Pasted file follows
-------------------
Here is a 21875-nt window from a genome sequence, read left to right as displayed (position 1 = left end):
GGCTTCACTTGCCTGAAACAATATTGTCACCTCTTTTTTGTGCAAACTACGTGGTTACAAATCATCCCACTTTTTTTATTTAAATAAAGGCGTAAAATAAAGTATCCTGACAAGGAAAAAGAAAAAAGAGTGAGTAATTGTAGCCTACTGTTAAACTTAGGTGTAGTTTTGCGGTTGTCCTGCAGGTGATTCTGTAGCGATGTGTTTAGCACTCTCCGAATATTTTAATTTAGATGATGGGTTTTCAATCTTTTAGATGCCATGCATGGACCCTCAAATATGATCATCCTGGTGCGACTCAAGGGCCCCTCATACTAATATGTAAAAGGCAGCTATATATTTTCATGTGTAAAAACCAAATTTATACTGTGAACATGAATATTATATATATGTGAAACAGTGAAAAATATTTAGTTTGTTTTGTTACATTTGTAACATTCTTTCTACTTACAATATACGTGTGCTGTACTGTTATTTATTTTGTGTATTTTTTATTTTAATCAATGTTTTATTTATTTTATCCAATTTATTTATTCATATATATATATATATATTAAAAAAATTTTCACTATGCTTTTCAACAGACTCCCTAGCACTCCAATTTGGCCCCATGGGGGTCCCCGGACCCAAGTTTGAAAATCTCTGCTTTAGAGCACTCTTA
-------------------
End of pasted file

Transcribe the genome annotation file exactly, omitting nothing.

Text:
Here is a 21875-nt window from a genome sequence, read left to right as displayed (position 1 = left end):
GGCTTCACTTGCCTGAAACAATATTGTCACCTCTTTTTTGTGCAAACTACGTGGTTACAAATCATCCCACTTTTTTTATTTAAATAAAGGCGTAAAATAAAGTATCCTGACAAGGAAAAAGAAAAAAGAGTGAGTAATTGTAGCCTACTGTTAAACTTAGGTGTAGTTTTGCGGTTGTCCTGCAGGTGATTCTGTAGCGATGTGTTTAGCACTCTCCGAATATTTTAATTTAGATGATGGGTTTTCAATCTTTTAGATGCCATGCATGGACCCTCAAATATGATCATCCTGGTGCGACTCAAGGGCCCCTCATACTAATATGTAAAAGGCAGCTATATATTTTCATGTGTAAAAACCAAATTTATACTGTGAACATGAATATTATATATATGTGAAACAGTGAAAAATATTTAGTTTGTTTTGTTACATTTGTAACATTCTTTCTACTTACAATATACGTGTGCTGTACTGTTATTTATTTTGTGTATTTTTTATTTTAATCAATGTTTTATTTATTTTATCCAATTTATTTATTCATATATATATATATATATTAAAAAAATTTTCACTATGCTTTTCAACAGACTCCCTAGCACTCCAATTTGGCCCCATGGGGGTCCCCGGACCCAAGTTTGAAAATCTCTGCTTTAGAGCACTCTTA